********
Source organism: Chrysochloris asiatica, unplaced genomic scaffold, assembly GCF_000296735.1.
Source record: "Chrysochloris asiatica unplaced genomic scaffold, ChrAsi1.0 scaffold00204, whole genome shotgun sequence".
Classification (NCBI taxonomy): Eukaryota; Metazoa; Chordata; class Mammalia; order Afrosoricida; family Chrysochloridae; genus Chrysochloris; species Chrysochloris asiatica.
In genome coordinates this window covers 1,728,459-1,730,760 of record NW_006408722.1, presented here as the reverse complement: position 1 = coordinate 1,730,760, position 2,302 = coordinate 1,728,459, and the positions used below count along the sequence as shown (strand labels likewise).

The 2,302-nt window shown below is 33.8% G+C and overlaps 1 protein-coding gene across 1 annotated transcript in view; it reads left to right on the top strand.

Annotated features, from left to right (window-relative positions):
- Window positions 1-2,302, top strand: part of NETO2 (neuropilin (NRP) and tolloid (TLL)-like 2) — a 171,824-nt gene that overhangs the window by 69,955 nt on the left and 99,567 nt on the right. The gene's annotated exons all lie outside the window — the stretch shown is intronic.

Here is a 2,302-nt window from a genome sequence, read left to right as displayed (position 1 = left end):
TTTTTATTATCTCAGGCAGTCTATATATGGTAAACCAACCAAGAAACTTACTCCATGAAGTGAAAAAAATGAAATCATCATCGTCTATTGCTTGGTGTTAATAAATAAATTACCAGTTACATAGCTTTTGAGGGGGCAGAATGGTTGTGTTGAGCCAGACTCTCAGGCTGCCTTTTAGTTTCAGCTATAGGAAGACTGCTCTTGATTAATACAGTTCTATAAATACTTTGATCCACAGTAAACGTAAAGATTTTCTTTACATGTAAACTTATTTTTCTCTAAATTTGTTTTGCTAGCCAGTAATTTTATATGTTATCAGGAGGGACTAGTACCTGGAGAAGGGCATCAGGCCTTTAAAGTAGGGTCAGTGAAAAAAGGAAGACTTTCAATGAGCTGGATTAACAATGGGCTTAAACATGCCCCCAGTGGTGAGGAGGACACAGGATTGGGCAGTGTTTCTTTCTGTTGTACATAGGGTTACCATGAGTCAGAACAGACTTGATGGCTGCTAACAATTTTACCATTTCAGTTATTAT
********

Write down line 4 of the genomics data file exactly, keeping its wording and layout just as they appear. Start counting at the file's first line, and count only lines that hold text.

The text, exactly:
In genome coordinates this window covers 1,728,459-1,730,760 of record NW_006408722.1, presented here as the reverse complement: position 1 = coordinate 1,730,760, position 2,302 = coordinate 1,728,459, and the positions used below count along the sequence as shown (strand labels likewise).